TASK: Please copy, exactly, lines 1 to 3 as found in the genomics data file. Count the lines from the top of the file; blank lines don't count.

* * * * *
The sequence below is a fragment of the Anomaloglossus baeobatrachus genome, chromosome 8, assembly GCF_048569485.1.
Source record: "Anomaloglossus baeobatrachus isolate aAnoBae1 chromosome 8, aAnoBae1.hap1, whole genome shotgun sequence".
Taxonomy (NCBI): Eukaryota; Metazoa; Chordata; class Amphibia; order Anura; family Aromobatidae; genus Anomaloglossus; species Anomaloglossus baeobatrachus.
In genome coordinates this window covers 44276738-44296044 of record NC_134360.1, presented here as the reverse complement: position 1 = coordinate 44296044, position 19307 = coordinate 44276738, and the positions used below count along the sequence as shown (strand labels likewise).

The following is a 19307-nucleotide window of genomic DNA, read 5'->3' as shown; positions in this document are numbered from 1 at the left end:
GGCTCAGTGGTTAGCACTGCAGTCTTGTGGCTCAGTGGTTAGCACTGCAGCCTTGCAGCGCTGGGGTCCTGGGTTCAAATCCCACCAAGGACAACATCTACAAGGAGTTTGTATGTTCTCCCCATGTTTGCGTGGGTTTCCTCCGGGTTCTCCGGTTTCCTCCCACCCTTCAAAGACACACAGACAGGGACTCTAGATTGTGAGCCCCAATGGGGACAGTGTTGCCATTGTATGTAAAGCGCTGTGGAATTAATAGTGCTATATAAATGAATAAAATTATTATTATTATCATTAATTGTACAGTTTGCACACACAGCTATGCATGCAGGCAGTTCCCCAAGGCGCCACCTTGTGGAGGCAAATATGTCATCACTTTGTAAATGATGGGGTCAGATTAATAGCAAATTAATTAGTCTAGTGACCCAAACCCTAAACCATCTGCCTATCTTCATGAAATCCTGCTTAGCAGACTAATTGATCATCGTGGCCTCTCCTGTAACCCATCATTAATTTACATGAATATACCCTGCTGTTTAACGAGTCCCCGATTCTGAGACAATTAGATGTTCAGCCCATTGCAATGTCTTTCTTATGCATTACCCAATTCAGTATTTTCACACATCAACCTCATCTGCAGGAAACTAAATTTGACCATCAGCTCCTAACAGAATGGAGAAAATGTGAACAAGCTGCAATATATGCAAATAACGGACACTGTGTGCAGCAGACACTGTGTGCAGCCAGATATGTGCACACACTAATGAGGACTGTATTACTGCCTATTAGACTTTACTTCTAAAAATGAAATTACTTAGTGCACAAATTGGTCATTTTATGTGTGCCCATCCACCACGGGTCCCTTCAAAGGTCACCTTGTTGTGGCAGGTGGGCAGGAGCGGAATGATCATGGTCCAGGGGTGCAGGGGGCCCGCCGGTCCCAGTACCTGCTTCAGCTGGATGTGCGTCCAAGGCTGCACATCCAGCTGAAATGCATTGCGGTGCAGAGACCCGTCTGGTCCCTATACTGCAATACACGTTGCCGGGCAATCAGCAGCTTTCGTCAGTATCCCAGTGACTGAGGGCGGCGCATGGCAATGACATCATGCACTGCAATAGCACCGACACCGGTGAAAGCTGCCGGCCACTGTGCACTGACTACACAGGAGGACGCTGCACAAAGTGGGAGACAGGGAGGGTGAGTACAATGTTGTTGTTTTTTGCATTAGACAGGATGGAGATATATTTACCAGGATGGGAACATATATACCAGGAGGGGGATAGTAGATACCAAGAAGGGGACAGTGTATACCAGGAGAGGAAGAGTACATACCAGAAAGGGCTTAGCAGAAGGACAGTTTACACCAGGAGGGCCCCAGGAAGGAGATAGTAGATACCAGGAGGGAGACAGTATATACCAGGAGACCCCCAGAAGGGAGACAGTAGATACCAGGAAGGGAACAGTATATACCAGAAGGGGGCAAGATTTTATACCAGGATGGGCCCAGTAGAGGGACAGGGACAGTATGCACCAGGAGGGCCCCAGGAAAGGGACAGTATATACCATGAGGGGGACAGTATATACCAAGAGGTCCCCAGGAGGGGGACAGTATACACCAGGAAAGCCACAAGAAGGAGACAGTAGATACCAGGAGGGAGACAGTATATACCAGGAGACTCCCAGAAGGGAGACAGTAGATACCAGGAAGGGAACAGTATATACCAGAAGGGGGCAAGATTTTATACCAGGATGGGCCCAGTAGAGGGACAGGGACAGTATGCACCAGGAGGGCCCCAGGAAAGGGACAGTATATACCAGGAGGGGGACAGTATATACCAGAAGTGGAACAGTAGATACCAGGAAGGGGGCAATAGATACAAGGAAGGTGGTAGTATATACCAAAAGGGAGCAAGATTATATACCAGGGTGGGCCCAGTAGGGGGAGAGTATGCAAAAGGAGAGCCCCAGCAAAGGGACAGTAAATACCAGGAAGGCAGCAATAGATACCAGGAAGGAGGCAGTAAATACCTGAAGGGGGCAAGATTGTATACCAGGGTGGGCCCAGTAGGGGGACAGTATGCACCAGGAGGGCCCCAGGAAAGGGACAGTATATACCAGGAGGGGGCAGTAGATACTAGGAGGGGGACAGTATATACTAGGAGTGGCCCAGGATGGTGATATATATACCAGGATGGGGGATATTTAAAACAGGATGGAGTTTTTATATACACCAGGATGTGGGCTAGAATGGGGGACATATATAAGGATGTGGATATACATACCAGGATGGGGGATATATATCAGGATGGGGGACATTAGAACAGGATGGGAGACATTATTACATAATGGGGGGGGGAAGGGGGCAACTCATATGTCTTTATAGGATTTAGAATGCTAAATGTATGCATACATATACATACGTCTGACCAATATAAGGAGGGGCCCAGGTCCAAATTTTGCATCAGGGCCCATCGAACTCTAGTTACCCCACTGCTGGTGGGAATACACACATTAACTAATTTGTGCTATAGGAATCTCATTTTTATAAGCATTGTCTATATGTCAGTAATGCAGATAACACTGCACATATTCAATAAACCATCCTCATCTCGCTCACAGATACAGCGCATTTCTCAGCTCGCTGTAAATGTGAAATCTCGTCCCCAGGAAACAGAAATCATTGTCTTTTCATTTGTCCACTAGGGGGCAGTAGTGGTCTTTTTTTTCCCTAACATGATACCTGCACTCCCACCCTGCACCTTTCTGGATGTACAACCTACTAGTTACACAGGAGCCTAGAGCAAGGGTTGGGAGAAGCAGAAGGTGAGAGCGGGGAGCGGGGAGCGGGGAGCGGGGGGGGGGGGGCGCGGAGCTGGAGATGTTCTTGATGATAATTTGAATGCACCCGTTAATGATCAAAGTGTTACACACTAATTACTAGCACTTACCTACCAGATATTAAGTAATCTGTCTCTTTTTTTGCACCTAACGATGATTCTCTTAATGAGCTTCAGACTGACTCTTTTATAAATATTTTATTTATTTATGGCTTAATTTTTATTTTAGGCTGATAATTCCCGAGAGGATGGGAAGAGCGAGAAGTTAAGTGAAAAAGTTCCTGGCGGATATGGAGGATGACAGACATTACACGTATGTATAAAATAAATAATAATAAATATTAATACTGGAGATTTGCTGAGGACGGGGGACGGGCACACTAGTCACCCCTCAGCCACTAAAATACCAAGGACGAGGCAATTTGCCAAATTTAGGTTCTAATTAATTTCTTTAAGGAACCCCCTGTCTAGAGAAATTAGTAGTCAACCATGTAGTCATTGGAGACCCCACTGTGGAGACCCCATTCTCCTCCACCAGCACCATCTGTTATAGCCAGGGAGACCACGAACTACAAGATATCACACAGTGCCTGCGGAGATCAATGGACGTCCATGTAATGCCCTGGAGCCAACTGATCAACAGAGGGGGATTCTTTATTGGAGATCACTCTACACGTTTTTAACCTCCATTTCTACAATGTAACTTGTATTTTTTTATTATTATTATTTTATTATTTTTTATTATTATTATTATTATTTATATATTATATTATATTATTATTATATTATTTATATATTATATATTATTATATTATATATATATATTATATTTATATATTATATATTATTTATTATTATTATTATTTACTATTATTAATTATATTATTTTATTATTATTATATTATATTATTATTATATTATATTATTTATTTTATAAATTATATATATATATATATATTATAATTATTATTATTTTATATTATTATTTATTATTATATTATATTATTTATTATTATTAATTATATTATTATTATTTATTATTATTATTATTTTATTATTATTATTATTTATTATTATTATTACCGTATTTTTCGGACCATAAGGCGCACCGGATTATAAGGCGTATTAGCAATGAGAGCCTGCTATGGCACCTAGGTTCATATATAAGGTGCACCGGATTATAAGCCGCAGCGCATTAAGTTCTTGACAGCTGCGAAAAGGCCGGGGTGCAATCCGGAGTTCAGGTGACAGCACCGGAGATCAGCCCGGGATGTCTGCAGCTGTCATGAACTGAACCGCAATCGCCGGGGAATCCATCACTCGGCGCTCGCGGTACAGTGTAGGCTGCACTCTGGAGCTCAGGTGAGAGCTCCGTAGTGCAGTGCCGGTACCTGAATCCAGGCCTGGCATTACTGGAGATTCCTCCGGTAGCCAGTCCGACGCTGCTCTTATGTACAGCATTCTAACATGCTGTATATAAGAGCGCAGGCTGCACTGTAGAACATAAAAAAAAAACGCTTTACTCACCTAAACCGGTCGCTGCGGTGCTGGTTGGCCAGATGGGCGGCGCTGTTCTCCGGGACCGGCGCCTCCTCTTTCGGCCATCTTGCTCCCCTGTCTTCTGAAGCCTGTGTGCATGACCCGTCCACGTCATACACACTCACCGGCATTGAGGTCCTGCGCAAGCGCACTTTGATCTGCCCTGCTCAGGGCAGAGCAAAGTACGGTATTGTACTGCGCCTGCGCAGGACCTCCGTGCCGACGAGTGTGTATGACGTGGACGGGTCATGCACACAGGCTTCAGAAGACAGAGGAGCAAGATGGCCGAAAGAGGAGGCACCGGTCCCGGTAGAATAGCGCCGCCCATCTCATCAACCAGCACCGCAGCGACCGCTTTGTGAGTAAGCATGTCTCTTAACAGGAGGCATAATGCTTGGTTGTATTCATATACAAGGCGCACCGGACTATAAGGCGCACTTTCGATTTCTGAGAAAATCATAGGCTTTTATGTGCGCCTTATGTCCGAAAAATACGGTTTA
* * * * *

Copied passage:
The sequence below is a fragment of the Anomaloglossus baeobatrachus genome, chromosome 8, assembly GCF_048569485.1.
Source record: "Anomaloglossus baeobatrachus isolate aAnoBae1 chromosome 8, aAnoBae1.hap1, whole genome shotgun sequence".
Taxonomy (NCBI): Eukaryota; Metazoa; Chordata; class Amphibia; order Anura; family Aromobatidae; genus Anomaloglossus; species Anomaloglossus baeobatrachus.